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Archive: November 19, 2004

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still no frames

Friday,  11/19/04  10:48 PM

Do you ever use my One Year Ago feature?  I do, all the time.  In fact, it might be my favorite thing about blogging; I can see where I was at a year ago.  I'm really looking forward to looking back two years, or ten!  How the time flies...

Anyway, a year ago today I finally got rid of frames.  I like frames, that is, I like the user experience of viewing a website inside frames.  There are some problems with frames - permalinks, titles, compatibility - but I figured out how to deal with them.  And when I started I was quite proud of them :)

But, hardly anyone else liked them.  I kept getting feedback that they were a bad thing.  And they are certainly harder, there's a whole bunch of stuff you have to do on this side to deal with them.  So last November I got rid of them, and I haven't really looked back.

 

Friday,  11/19/04  11:18 PM

GNXP notes a little common sense from the Dutch.  "If you want to live in the Netherlands, you have to adhere to our rules ... and learn our language."  I would say the same to immigrants to the U.S.  All of them, or course, but especially those from Mexico.  I think it is just weird when you get a government document with Spanish-language text.

Geert Wilders, a popular Dutch politician, suggests shutting down radical mosques.  "'We are a Dutch democratic society.  We have our own norms and values,' right-wing lawmaker Geert Wilders told The Associated Press in an interview.  'If you chose radical Islam you can leave, and if you don’t leave voluntarily then we will send you away.  This is the only message possible.'"  Can you tolerate intolerance in a tolerant society?  No.  [ via LGF ]

Ann Althouse: The political structure of academia.  "The NYT reports on a study that shows (unsurprisingly) that Democrats greatly outnumber Republicans in academia.  The ratio is 7 to 1, generally, 9 to 1 at Berkeley and Stanford."  It doesn't surprise me, either, but it is kind of amazing.  Is this self-selection?  I don't buy the "correlation to IQ" theory.  I might buy the "correlation to non-real-work" theory, though :)

This is kind of interesting: Triassic reptiles had live young.  "The largest and most diverse group of Triassic aquatic reptiles gave birth to live young, researchers report in this week's Nature.  The finding in sauropterygians is the first evidence of viviparity in this group of animals, which lived throughout the Mesozoic era, from 250 to 65 million years ago."  Even more amazing than the fact itself is the fact that we can know this!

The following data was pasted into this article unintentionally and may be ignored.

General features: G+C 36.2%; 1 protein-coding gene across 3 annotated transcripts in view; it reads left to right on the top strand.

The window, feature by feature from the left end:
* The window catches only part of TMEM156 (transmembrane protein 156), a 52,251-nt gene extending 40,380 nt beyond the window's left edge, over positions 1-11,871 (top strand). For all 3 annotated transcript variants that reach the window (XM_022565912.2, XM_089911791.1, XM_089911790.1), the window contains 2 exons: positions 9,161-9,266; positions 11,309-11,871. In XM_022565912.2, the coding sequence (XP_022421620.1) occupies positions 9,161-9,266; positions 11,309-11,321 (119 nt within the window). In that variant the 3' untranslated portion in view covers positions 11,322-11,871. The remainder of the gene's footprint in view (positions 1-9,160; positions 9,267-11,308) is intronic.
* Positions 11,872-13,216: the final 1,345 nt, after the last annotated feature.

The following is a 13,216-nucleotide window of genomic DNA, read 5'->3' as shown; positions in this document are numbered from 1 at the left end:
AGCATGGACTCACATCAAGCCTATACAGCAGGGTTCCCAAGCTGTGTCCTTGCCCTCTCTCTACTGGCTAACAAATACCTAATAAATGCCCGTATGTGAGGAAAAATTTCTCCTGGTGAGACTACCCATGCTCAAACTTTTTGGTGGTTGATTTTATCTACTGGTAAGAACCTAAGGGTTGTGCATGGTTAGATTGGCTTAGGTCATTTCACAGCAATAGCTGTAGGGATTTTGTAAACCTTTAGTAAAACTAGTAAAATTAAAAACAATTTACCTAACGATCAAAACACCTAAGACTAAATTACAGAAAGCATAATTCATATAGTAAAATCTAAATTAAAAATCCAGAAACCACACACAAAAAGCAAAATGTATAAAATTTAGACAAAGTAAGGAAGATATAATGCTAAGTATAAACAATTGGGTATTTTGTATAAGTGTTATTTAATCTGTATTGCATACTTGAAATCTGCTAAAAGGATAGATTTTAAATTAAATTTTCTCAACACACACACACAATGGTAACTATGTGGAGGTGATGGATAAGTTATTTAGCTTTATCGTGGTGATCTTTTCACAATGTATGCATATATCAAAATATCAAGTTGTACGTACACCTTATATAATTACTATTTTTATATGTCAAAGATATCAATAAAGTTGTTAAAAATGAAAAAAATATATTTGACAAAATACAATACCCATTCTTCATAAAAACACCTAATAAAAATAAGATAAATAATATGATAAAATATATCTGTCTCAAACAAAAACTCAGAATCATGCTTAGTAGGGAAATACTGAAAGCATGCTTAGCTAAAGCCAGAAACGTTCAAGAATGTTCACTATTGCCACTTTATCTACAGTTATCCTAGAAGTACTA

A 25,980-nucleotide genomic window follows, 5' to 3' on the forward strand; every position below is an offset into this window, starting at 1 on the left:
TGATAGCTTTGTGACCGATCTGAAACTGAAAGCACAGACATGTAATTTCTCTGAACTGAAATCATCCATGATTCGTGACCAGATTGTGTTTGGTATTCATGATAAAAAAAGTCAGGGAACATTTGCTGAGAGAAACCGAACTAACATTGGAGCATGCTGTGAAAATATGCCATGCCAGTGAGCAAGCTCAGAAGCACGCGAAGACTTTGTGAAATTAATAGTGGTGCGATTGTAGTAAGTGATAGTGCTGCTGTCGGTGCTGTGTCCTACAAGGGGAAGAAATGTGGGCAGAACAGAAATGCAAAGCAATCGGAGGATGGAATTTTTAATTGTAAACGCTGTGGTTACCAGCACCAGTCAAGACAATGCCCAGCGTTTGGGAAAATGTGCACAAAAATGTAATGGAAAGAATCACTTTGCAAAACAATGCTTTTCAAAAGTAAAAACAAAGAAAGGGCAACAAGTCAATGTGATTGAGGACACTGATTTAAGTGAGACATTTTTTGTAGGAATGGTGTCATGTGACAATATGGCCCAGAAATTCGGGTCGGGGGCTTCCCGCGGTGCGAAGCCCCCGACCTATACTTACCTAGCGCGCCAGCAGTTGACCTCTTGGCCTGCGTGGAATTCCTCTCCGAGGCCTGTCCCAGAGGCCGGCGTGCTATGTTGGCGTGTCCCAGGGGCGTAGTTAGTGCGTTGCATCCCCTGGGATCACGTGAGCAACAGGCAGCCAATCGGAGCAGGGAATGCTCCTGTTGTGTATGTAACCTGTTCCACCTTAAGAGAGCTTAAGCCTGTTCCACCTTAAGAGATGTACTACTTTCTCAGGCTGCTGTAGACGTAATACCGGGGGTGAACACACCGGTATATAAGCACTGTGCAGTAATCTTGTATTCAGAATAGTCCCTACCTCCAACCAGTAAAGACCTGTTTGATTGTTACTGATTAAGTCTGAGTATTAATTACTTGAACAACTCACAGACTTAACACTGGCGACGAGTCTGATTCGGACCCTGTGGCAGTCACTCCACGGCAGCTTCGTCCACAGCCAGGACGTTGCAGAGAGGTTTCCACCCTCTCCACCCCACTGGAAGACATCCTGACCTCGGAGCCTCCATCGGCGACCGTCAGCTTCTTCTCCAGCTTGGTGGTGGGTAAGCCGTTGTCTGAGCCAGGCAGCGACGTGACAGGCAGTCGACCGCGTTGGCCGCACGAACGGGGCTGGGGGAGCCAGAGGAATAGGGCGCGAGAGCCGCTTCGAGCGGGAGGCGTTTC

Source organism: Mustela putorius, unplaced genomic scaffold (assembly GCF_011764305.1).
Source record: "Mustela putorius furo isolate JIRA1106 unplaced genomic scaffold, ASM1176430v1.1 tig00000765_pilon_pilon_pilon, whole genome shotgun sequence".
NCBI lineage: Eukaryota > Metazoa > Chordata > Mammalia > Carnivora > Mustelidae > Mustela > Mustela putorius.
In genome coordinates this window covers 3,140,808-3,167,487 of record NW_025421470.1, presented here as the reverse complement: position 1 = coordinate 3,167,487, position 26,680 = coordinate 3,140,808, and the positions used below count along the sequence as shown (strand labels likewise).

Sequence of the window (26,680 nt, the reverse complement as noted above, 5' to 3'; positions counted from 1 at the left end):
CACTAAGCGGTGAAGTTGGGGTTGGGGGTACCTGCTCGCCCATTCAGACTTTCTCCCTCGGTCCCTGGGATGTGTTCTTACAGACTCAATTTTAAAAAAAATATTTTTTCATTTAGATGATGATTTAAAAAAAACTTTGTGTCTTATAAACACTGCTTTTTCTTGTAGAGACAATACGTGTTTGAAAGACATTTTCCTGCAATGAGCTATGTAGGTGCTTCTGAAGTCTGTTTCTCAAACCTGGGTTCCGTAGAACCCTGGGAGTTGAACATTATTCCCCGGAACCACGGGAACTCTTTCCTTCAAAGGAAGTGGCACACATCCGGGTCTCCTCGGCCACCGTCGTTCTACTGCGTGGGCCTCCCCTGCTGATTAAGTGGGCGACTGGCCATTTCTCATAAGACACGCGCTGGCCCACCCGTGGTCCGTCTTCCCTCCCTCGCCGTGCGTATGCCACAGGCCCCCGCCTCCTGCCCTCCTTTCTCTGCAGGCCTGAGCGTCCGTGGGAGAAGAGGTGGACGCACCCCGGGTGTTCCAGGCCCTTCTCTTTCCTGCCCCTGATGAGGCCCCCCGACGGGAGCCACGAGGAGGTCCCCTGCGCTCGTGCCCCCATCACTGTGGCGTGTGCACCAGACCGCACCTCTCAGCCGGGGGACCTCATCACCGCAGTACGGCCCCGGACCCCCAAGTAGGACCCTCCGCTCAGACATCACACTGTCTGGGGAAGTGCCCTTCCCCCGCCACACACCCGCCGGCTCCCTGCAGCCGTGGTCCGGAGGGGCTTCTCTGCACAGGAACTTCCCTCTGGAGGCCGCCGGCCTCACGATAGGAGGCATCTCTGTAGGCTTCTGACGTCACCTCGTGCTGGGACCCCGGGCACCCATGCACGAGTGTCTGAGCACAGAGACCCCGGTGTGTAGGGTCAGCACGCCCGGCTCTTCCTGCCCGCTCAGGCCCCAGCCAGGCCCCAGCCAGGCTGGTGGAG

Randall Parker notes: Scientific advances are the solution to high medical costs.

home-built cyclotronHey, want to build your own cyclotron?  I know you do...

Alex Uchôa landscape photos of BrazilThese landscape photographs from Brazil, by Alex Uchôa, are amazing.  Just beautiful.  I can't decide which I find more impressive, the subject or the photographs.  I guess maybe it is the subject; I knew Brazil was beautiful, but not this beautiful.  Please go and check 'em out!  [ via Glenn Reynolds ]

Heard about the brawl / riot at the Piston's game last night?  Ugly.  I have to say, somehow so far this season I just don't care about pro basketball.  Maybe because Shaq left the Lakers, or maybe just because...  I can see getting excited about college basketball, but not before Spring.

Did you tell Tivo you don't want commercials during fast forward?  You did?  Good.  Matt Haughey reports on an interesting study that shows people pay more attention while fast-forwarding.  Yeah, but do they pay more attention while 30-second-skipping?  I doubt it.  Look, this is simple; most people don't want to watch commercials.

Want a PVR, but can't figure out which one to buy?  Check out PVR Comparisons.  [ via Matt Haughey ]

Oh, and here's a review in Wired of the ConvertX PVR, software for your PC or Mac.  I wonder if this is the future of PVRs?  Somehow I can't see it.  Maybe it is the "wrong room" problem, or maybe the "not dedicated" problem.

Glenn Reynolds: Video killed the TV star.  Features the Ventura County Star, our "local" paper...

Meanwhile, AOL cues up the video.

The whole Internet video space is exploding.  It is already big, but it is going to be huge.

GunkanjimaThis is just really spooky; photos of Gunkanjima, a coal-mining island off the coast of Japan, in 1974, and today, now that the island has been abandoned.  [ via Ottmar Liebert ]

 

 
 

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